The two books were originally one.

“I wrote ‘The Reporter’ as one book, but the publisher said it was too long, so I just divided it into two books,” Gallanis said.

Gallanis, a 1980 Kaneland High School graduate, said “The Reporter: Book II – Redemption” is now available for purchase.

The second book, dedicated to his wife, Chris, follows the continuing saga of reporter Nic Pappas, now a professor with a doctorate. Admittedly not a reader, Chris said with a laugh that she’s waiting for the movie.

Like most authors of fiction, Gallanis weaves fact and fiction, basing “The Reporter” loosely on the 1993 Brown’s Chicken Massacre in Palatine, Ill.

Ten years have passed since the end of book one, and Pappas reunites with Mary Jane Santos, who has acquired through Illinois’ Freedom of Information Act what he never could: access to the full Brown’s Chicken case file. The pair assembles an investigative team and launches a nationwide manhunt to track down the killers.

Gallanis said that a percentage of the sales from all works bearing “The Reporter” name will be donated to the National Compassion Fund in memory of all affected by the Brown’s Chicken Massacre.

The fund, a program of the National Center for Victims of Crime, is a registered 501(c)(3) charity that accepts donations and gives directly to victims and families of those affected by mass, violent crimes such as the mass shootings at Sandy Hook, Columbine High School, Fort Hood and Northern Illinois University.

While touting the second book in the series, Gallanis is also working on a prequel focusing on his protagonist, Nic Pappas, as a high school student at the fictional Kane County High School, loosely resembling Kaneland High School.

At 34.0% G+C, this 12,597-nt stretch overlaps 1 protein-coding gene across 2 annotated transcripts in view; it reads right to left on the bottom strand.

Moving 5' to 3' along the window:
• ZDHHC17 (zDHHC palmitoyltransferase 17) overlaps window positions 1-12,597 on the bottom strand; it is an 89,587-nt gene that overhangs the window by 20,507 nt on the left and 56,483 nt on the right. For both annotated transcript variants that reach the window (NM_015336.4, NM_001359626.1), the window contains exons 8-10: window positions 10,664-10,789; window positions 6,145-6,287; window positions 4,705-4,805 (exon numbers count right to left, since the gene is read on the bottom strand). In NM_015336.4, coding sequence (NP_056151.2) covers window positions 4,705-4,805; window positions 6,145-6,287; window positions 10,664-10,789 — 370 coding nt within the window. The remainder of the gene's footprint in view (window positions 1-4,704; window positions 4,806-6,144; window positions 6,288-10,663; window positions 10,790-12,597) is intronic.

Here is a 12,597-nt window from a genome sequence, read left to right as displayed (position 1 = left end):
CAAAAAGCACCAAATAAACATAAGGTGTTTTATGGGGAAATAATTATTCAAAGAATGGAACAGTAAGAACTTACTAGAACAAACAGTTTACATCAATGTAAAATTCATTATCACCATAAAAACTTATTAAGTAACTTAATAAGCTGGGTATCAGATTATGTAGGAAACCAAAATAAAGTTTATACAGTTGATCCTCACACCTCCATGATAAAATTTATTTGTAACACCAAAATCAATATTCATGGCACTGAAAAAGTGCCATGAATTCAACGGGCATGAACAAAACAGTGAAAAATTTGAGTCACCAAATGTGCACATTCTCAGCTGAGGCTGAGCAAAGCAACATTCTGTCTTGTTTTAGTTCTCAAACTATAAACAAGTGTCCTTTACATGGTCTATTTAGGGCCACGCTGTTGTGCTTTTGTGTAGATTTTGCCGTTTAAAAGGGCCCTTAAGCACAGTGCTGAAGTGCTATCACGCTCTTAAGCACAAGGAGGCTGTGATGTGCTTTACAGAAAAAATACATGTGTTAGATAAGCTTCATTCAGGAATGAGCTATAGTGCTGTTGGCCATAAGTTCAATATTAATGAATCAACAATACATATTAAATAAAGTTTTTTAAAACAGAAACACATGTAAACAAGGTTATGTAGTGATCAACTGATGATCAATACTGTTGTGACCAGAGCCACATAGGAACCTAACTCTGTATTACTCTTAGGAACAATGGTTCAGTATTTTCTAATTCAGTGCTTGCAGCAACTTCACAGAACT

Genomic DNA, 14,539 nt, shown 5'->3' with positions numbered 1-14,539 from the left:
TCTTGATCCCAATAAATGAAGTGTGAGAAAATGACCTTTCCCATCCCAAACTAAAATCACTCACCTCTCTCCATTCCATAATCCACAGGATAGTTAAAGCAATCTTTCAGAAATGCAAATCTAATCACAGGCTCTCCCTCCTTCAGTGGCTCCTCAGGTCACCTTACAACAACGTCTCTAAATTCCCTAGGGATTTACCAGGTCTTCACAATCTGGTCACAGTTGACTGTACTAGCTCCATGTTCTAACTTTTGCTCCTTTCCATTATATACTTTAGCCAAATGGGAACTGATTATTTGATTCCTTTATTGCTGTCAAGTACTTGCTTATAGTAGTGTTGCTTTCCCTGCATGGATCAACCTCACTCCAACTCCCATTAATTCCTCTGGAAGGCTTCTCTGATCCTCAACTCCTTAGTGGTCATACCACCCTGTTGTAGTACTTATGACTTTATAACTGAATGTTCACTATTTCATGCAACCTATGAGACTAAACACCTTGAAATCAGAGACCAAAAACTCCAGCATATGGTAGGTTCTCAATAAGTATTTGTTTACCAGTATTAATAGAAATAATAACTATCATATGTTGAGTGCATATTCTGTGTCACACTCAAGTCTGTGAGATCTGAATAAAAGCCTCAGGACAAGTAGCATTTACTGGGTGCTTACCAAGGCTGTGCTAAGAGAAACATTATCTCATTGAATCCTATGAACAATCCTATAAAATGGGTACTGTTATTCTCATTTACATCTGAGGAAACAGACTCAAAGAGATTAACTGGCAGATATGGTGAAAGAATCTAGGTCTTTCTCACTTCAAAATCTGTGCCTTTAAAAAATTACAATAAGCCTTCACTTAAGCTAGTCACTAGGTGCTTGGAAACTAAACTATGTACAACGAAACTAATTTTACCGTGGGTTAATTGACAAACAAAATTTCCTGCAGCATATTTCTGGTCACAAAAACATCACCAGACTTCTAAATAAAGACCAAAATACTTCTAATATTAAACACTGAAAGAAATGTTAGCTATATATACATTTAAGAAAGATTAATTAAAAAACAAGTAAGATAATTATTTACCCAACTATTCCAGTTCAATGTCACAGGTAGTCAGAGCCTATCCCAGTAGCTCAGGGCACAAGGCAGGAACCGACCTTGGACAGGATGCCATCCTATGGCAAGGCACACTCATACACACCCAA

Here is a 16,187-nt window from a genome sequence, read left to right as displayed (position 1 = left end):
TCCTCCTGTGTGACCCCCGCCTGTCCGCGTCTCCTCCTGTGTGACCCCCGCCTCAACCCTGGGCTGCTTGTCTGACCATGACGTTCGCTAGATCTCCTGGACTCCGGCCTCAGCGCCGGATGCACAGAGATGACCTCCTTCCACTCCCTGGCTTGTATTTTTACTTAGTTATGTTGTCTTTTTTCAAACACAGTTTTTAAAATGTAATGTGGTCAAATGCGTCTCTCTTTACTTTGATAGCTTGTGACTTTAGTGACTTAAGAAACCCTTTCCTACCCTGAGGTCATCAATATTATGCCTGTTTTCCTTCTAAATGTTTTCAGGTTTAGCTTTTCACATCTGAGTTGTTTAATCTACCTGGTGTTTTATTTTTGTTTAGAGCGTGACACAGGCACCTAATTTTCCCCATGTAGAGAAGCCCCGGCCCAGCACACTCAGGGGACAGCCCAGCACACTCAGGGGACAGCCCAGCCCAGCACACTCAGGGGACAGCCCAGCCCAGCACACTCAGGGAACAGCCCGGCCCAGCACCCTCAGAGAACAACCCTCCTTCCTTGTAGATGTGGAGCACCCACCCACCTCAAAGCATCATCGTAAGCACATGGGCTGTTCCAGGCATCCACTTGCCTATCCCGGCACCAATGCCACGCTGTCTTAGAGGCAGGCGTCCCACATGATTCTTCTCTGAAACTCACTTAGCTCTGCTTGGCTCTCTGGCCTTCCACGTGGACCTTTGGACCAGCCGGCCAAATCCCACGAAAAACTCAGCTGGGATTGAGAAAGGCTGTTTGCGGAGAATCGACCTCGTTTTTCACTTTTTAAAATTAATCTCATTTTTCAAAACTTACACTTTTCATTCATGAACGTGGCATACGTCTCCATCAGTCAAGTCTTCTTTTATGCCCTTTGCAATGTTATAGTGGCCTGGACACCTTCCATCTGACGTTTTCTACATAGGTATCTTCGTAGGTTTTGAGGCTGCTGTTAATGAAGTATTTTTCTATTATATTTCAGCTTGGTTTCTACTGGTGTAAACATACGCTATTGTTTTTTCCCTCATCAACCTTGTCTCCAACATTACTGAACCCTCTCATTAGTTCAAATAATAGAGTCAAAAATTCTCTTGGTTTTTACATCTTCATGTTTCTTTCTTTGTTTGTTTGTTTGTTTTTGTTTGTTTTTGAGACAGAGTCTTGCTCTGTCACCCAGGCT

At the book signing for the first entry in the series, Gallanis conducted a raffle for a chance to be a character in the prequel. The raffle was won by Sugar Grove resident and fellow 1980 Kaneland graduate, Denise Kuzlick Feltes.

Gallanis said the prequel is being written so that it complements the first two books, or it can stand alone.

Published by Abuzz Press in Bradenton, Fla., “The Reporter: Part II – Redemption” soon will be available in paperback, on Kindle and from It’s currently available at and

Gallanis can be found on Facebook, where he also has created a page for the fictional Palatine Star newspaper.

School Board OKs tentative levy

KANELAND—The Kaneland School Board on Monday gave thumbs up to preparation of a tentative levy.

School Board members Pedro Rivas and Tony Valente were not in favor of the tentative levy.

The tentative levy will be prepared by Associate Superintendent Julie-Ann Fuchs and presented to the School Board on Nov. 10. The initial tentative levy will carry a 1.5 percent Consumer Price Index. However, following review, the School Board could set the CPI rate at 1, 0.5 or 0 percent.

“If the board approves the introductory 1.5 percent CPI figure, the existing taxpayer could expect to spend about 1.5 percent more than last year,” Fuchs said this week. “The number will vary based on individual property values, but the average will be close to CPI.”

However, even at a zero rate, taxpayers would still pay extra. Fuchs’ report provided examples, such as homes valued at $200,000 to $500,000 paying $87 to $220 more this year.